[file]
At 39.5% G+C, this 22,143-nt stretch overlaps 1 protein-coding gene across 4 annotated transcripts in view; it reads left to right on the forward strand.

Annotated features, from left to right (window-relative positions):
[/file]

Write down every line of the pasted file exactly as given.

At 39.5% G+C, this 22,143-nt stretch overlaps 1 protein-coding gene across 4 annotated transcripts in view; it reads left to right on the forward strand.

Annotated features, from left to right (window-relative positions):